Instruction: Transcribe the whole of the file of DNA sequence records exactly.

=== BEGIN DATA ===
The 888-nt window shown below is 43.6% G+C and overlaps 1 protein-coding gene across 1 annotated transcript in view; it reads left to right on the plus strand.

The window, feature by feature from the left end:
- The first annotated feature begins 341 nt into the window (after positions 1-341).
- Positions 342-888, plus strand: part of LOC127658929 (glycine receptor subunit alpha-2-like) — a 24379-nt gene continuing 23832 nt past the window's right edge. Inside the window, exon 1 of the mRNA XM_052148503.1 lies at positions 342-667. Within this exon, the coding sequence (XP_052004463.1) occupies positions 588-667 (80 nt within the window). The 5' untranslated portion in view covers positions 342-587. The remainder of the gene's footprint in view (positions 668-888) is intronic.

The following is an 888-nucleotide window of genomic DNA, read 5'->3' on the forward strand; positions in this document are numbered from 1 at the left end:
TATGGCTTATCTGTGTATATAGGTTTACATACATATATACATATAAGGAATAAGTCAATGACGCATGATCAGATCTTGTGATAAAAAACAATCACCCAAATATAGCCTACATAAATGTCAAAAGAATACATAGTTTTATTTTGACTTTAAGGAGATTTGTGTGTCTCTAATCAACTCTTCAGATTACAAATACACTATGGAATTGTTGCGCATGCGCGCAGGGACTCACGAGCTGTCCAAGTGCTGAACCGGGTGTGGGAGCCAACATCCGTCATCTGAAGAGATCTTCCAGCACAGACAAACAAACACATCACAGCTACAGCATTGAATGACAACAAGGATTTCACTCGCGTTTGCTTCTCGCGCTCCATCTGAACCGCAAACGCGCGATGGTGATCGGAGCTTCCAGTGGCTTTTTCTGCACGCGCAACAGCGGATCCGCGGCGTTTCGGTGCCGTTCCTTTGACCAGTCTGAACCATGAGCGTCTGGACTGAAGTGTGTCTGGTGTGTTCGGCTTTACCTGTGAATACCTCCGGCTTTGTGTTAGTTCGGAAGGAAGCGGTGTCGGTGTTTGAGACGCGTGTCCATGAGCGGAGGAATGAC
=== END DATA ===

The 888-nt window shown below is 43.6% G+C and overlaps 1 protein-coding gene across 1 annotated transcript in view; it reads left to right on the plus strand.

The window, feature by feature from the left end:
- The first annotated feature begins 341 nt into the window (after positions 1-341).
- Positions 342-888, plus strand: part of LOC127658929 (glycine receptor subunit alpha-2-like) — a 24379-nt gene continuing 23832 nt past the window's right edge. Inside the window, exon 1 of the mRNA XM_052148503.1 lies at positions 342-667. Within this exon, the coding sequence (XP_052004463.1) occupies positions 588-667 (80 nt within the window). The 5' untranslated portion in view covers positions 342-587. The remainder of the gene's footprint in view (positions 668-888) is intronic.

The following is an 888-nucleotide window of genomic DNA, read 5'->3' on the forward strand; positions in this document are numbered from 1 at the left end:
TATGGCTTATCTGTGTATATAGGTTTACATACATATATACATATAAGGAATAAGTCAATGACGCATGATCAGATCTTGTGATAAAAAACAATCACCCAAATATAGCCTACATAAATGTCAAAAGAATACATAGTTTTATTTTGACTTTAAGGAGATTTGTGTGTCTCTAATCAACTCTTCAGATTACAAATACACTATGGAATTGTTGCGCATGCGCGCAGGGACTCACGAGCTGTCCAAGTGCTGAACCGGGTGTGGGAGCCAACATCCGTCATCTGAAGAGATCTTCCAGCACAGACAAACAAACACATCACAGCTACAGCATTGAATGACAACAAGGATTTCACTCGCGTTTGCTTCTCGCGCTCCATCTGAACCGCAAACGCGCGATGGTGATCGGAGCTTCCAGTGGCTTTTTCTGCACGCGCAACAGCGGATCCGCGGCGTTTCGGTGCCGTTCCTTTGACCAGTCTGAACCATGAGCGTCTGGACTGAAGTGTGTCTGGTGTGTTCGGCTTTACCTGTGAATACCTCCGGCTTTGTGTTAGTTCGGAAGGAAGCGGTGTCGGTGTTTGAGACGCGTGTCCATGAGCGGAGGAATGAC